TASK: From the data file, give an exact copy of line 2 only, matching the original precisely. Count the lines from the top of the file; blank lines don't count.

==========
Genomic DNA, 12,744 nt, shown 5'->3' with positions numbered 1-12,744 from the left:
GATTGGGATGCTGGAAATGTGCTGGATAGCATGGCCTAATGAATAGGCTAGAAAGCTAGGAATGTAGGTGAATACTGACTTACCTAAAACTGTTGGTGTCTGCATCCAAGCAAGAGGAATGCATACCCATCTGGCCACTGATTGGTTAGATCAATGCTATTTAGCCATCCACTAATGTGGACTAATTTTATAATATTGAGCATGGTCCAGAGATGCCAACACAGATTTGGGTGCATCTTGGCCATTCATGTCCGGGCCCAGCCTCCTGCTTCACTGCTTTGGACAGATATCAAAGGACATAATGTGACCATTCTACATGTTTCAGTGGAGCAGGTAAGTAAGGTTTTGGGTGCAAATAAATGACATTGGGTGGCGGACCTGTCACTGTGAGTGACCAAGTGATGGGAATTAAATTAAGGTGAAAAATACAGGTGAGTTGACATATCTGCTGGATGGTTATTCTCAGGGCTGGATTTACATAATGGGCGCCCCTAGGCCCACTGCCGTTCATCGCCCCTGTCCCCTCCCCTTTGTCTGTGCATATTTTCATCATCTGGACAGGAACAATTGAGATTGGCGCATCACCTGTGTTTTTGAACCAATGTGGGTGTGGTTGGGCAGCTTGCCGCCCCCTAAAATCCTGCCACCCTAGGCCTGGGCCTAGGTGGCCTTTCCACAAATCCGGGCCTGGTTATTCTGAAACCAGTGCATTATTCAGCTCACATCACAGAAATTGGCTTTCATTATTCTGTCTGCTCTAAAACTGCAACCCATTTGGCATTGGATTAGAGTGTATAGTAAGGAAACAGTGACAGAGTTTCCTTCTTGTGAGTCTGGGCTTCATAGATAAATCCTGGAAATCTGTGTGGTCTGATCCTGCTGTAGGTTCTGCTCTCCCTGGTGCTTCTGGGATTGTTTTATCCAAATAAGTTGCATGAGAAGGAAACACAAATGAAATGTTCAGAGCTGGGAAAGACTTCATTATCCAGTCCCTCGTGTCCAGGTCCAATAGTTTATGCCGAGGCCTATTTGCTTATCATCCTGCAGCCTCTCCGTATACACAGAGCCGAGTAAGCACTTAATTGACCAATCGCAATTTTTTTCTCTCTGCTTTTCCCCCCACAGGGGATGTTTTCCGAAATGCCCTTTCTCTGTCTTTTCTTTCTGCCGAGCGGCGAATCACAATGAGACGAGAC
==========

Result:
GATTGGGATGCTGGAAATGTGCTGGATAGCATGGCCTAATGAATAGGCTAGAAAGCTAGGAATGTAGGTGAATACTGACTTACCTAAAACTGTTGGTGTCTGCATCCAAGCAAGAGGAATGCATACCCATCTGGCCACTGATTGGTTAGATCAATGCTATTTAGCCATCCACTAATGTGGACTAATTTTATAATATTGAGCATGGTCCAGAGATGCCAACACAGATTTGGGTGCATCTTGGCCATTCATGTCCGGGCCCAGCCTCCTGCTTCACTGCTTTGGACAGATATCAAAGGACATAATGTGACCATTCTACATGTTTCAGTGGAGCAGGTAAGTAAGGTTTTGGGTGCAAATAAATGACATTGGGTGGCGGACCTGTCACTGTGAGTGACCAAGTGATGGGAATTAAATTAAGGTGAAAAATACAGGTGAGTTGACATATCTGCTGGATGGTTATTCTCAGGGCTGGATTTACATAATGGGCGCCCCTAGGCCCACTGCCGTTCATCGCCCCTGTCCCCTCCCCTTTGTCTGTGCATATTTTCATCATCTGGACAGGAACAATTGAGATTGGCGCATCACCTGTGTTTTTGAACCAATGTGGGTGTGGTTGGGCAGCTTGCCGCCCCCTAAAATCCTGCCACCCTAGGCCTGGGCCTAGGTGGCCTTTCCACAAATCCGGGCCTGGTTATTCTGAAACCAGTGCATTATTCAGCTCACATCACAGAAATTGGCTTTCATTATTCTGTCTGCTCTAAAACTGCAACCCATTTGGCATTGGATTAGAGTGTATAGTAAGGAAACAGTGACAGAGTTTCCTTCTTGTGAGTCTGGGCTTCATAGATAAATCCTGGAAATCTGTGTGGTCTGATCCTGCTGTAGGTTCTGCTCTCCCTGGTGCTTCTGGGATTGTTTTATCCAAATAAGTTGCATGAGAAGGAAACACAAATGAAATGTTCAGAGCTGGGAAAGACTTCATTATCCAGTCCCTCGTGTCCAGGTCCAATAGTTTATGCCGAGGCCTATTTGCTTATCATCCTGCAGCCTCTCCGTATACACAGAGCCGAGTAAGCACTTAATTGACCAATCGCAATTTTTTTCTCTCTGCTTTTCCCCCCACAGGGGATGTTTTCCGAAATGCCCTTTCTCTGTCTTTTCTTTCTGCCGAGCGGCGAATCACAATGAGACGAGAC